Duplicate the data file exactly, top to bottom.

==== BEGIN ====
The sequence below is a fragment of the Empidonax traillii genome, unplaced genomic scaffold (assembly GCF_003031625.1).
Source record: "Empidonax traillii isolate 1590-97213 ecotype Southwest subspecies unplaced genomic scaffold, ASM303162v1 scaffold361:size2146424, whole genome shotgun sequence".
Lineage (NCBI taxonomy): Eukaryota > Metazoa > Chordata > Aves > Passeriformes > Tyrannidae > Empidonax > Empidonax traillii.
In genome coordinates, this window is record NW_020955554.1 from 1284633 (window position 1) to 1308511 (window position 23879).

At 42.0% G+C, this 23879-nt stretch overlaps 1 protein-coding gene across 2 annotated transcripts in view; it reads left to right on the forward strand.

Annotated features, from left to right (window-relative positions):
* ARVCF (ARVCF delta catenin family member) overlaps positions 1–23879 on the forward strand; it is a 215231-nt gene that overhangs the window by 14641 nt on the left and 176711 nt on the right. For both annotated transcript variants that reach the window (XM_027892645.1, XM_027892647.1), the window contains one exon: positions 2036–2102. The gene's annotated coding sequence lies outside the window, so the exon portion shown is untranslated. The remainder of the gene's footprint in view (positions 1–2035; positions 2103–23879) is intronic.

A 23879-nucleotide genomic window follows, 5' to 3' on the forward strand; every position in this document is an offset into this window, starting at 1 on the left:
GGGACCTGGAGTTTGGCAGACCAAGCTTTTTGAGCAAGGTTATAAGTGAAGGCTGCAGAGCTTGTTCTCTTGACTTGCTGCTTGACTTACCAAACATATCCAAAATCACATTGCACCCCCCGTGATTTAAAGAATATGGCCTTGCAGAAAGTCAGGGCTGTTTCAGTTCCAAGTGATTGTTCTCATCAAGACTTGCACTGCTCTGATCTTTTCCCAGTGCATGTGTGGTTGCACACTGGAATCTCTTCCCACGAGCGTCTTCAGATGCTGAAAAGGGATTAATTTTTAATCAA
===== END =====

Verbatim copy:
The sequence below is a fragment of the Empidonax traillii genome, unplaced genomic scaffold (assembly GCF_003031625.1).
Source record: "Empidonax traillii isolate 1590-97213 ecotype Southwest subspecies unplaced genomic scaffold, ASM303162v1 scaffold361:size2146424, whole genome shotgun sequence".
Lineage (NCBI taxonomy): Eukaryota > Metazoa > Chordata > Aves > Passeriformes > Tyrannidae > Empidonax > Empidonax traillii.
In genome coordinates, this window is record NW_020955554.1 from 1284633 (window position 1) to 1308511 (window position 23879).

At 42.0% G+C, this 23879-nt stretch overlaps 1 protein-coding gene across 2 annotated transcripts in view; it reads left to right on the forward strand.

Annotated features, from left to right (window-relative positions):
* ARVCF (ARVCF delta catenin family member) overlaps positions 1–23879 on the forward strand; it is a 215231-nt gene that overhangs the window by 14641 nt on the left and 176711 nt on the right. For both annotated transcript variants that reach the window (XM_027892645.1, XM_027892647.1), the window contains one exon: positions 2036–2102. The gene's annotated coding sequence lies outside the window, so the exon portion shown is untranslated. The remainder of the gene's footprint in view (positions 1–2035; positions 2103–23879) is intronic.

A 23879-nucleotide genomic window follows, 5' to 3' on the forward strand; every position in this document is an offset into this window, starting at 1 on the left:
GGGACCTGGAGTTTGGCAGACCAAGCTTTTTGAGCAAGGTTATAAGTGAAGGCTGCAGAGCTTGTTCTCTTGACTTGCTGCTTGACTTACCAAACATATCCAAAATCACATTGCACCCCCCGTGATTTAAAGAATATGGCCTTGCAGAAAGTCAGGGCTGTTTCAGTTCCAAGTGATTGTTCTCATCAAGACTTGCACTGCTCTGATCTTTTCCCAGTGCATGTGTGGTTGCACACTGGAATCTCTTCCCACGAGCGTCTTCAGATGCTGAAAAGGGATTAATTTTTAATCAA